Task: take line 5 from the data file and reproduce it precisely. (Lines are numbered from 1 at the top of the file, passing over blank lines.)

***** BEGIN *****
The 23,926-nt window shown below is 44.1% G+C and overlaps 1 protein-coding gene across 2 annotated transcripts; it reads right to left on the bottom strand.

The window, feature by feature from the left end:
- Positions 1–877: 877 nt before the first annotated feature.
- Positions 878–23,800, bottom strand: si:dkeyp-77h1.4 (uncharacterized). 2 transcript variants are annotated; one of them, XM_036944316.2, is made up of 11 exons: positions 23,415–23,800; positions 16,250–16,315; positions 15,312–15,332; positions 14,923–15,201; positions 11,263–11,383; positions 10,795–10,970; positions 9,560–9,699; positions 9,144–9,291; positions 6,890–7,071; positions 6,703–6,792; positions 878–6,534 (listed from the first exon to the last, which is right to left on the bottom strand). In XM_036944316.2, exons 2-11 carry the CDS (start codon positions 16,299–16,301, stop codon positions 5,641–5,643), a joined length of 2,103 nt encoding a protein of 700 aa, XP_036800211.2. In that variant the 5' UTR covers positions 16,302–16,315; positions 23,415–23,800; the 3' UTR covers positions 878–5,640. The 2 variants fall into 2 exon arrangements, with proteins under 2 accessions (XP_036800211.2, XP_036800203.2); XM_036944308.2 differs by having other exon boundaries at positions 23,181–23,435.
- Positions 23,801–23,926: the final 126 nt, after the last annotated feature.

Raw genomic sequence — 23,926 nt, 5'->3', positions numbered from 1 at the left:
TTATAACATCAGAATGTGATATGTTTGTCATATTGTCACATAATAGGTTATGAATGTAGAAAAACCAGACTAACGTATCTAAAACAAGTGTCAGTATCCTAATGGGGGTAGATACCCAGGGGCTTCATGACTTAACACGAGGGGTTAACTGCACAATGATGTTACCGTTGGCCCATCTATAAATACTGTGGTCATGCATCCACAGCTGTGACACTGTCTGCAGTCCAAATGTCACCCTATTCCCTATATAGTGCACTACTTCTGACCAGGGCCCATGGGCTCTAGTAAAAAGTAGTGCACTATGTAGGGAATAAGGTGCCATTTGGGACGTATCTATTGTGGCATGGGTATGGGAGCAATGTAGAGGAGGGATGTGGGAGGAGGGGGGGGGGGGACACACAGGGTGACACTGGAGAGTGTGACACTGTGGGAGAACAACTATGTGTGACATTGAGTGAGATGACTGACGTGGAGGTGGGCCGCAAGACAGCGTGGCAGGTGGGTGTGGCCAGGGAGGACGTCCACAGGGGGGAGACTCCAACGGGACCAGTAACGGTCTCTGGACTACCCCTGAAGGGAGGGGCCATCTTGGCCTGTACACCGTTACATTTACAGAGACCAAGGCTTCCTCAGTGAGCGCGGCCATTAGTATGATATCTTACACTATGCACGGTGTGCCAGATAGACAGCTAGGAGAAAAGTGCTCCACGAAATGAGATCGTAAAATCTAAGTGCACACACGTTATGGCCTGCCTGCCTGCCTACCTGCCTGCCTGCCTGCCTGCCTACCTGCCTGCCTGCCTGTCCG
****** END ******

- Positions 23,801–23,926: the final 126 nt, after the last annotated feature.